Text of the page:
This French cheese comes from the province of Alsace, and was developed in the Middle Ages in the Vosges Mountains near the German border. Münster is so popular in Alsace that is is considered the region's "national" cheese. The cheese is also widely enjoyed in Germany, where large quantities of Münster is produced.
Münster is a washed-rind, surface-ripened cheese, possessing a shiny and smooth reddish rind. The cheese itself has a yellowish colour and a semi-soft texture, with a few tiny, scattered holes. Münster can range in size from 4 by 1 inch to 8 by 2 inches, and comes in a disc shape. The larger varieties of the cheese endure a ripening period of about 3 months, while the smaller cheeses will undergo a shorter ripening period of around 6 weeks.
Münster has a strong, tangy flavour, and a distinctive aroma, which it owes to the bacteria that develops on its surface during ripening. The aroma and the taste both vary with the maturity of the cheese, and Munster is known to get quite rank when over-ripe.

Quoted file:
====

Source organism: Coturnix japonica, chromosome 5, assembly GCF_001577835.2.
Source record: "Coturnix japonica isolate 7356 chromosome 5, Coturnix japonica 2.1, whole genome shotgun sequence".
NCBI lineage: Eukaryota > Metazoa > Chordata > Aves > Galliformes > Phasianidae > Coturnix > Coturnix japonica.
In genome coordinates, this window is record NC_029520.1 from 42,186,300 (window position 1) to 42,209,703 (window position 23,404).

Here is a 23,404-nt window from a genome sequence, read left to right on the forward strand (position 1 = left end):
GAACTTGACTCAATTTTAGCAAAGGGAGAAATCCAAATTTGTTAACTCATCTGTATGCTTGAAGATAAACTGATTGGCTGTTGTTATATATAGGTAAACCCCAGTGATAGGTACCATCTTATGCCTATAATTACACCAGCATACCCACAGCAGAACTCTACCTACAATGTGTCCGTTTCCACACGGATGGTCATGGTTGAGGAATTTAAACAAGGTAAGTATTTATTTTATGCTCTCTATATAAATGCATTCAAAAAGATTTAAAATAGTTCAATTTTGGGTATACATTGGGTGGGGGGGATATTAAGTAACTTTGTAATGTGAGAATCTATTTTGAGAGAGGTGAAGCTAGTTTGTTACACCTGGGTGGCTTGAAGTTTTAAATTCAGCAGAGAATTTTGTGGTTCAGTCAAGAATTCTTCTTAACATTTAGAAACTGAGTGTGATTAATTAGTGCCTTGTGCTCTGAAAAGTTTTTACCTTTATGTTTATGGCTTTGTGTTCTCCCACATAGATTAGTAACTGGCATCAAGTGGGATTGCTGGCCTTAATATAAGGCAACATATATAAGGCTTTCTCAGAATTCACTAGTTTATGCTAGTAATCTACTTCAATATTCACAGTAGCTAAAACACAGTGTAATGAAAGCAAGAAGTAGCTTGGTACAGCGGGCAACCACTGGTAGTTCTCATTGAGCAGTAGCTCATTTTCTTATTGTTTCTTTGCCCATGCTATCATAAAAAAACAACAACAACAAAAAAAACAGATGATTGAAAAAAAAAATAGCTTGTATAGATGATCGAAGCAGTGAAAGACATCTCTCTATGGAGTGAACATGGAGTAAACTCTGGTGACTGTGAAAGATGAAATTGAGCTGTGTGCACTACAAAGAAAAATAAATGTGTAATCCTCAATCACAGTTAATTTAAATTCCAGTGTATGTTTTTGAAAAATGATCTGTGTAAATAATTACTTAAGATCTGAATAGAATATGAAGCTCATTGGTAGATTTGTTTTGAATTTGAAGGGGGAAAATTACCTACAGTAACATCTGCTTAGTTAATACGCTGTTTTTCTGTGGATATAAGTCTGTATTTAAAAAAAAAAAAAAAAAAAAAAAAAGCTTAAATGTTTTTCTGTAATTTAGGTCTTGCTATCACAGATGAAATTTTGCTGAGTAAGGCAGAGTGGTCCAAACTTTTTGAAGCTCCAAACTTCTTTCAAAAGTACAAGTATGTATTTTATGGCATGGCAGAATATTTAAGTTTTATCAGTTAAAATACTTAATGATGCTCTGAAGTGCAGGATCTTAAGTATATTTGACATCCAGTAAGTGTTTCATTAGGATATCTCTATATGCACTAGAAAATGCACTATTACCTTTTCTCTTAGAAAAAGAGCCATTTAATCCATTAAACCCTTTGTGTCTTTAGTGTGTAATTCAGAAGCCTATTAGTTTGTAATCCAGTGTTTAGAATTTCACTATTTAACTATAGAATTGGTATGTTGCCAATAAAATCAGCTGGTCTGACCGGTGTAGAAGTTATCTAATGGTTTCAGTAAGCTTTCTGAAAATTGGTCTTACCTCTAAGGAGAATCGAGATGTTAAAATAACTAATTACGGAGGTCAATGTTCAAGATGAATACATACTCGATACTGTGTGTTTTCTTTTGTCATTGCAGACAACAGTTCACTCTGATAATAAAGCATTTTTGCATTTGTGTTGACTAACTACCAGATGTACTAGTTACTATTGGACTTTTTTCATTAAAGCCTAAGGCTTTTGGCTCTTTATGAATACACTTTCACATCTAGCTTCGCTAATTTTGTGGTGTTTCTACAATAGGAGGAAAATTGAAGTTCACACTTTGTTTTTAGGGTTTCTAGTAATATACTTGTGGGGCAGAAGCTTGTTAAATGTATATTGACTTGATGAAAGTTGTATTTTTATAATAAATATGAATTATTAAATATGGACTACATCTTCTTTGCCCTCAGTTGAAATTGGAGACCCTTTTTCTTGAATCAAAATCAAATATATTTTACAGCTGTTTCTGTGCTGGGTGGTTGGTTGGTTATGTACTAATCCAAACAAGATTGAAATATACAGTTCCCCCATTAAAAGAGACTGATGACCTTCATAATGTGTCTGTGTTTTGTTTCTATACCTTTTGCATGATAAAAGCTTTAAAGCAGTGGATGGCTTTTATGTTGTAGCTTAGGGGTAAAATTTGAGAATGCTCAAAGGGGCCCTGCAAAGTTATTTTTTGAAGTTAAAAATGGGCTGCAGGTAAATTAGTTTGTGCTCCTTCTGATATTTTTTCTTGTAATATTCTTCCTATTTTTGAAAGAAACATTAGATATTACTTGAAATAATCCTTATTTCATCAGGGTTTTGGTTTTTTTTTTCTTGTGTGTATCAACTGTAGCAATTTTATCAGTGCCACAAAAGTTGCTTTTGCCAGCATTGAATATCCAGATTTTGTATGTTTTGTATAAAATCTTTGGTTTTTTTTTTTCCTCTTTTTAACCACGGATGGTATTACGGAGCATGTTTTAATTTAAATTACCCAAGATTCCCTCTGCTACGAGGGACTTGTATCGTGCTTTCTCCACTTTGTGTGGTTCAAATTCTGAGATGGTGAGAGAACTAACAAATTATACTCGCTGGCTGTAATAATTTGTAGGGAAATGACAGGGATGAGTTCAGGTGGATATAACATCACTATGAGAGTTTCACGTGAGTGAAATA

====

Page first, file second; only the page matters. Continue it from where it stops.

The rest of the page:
While the German and French varieties of Münster are both quite aromatic, there are also American and Danish variations (Muenster and Mynster, respectively), which are far less pungent.
Münster is recommended for consumption with high-calibre red wines at the end of meals, or as a snack. Its fat content is typically 45 percent.